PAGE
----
When I spoke to Mateo Kehler last week, he was simultaneously frank and melancholy about his decision to sell Jasper Hill’s herd of cows. The farm simply had 50 cows’ worth of too much milk to process, and rather than diminish the paycheck of one of the partner farms that relies on their milk purchases, Kehler and his partners decided to take the hit so they could continue to buy milk from these other farmers. Some of Jasper Hill’s cows went to neighboring farms that will continue to supply milk for their cheeses, and some of the older and less productive cows were culled.
It is a truly terrible choice for any farmer to have to make, and one that was also reflective of Jasper Hill’s mission over the past 15 years to create a “Taste of Place” in Vermont’s Northeast Kingdom. That is not a job that the company can do alone. It requires a network of local dairy farms supplying it with milk, as well as a workforce to milk the animals; crop the land; make, age, and sell the cheese; and on and on. Without even one of these crucial pieces of the puzzle, everything could fall apart. So Kehler and his partners decided to hedge their bets on their workers and local farm partners to keep their mission alive.
Other cheesemakers, such as Maryland’s Firefly Farms and Vermont’s Blue Ledge and Lazy Lady Farms, are trying to divert more of their milk supply away from fresh, soft cheeses and toward firmer, aged cheeses. The latter are less perishable and keep for many months, whereas softer, higher-moisture cheeses have only a six-to-12-week lifespan. In fact, firm, low-moisture cheeses continue to improve with age, reaching their peak of flavor anywhere from three months to two years after they were made. That’s why, while many people are talking about a COVID-19 baby boom nine months from now, I am predicting a baby boom of COVID-19 cheeses made to capture the value of the milk being produced and turn it into delicious food for sunnier days.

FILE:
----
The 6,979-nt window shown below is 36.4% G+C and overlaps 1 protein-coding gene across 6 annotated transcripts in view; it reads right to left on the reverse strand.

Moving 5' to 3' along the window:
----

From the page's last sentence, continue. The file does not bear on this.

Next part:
This is a good strategy that allows cheesemakers to use all their available milk and not diminish the size of their farms’ herds or disrupt relationships with suppliers. Firefly Farms, for example, relies on a network of eight Amish farms to supply all of its goat’s milk. So far, it has been able to continue its milk purchases and lower costs by reducing wages for all its employees and cutting any nonessential expenses. But with over 80 percent of its sales wiped out over the past few weeks, it’s unclear how much longer Firefly will be able to continue in this vein. In Vermont, meanwhile, Blue Ledge and the one-woman Lazy Lady Farms are fighting a similar economic battle as they find ways to make more of their own goat herds’ milk into aged cheese.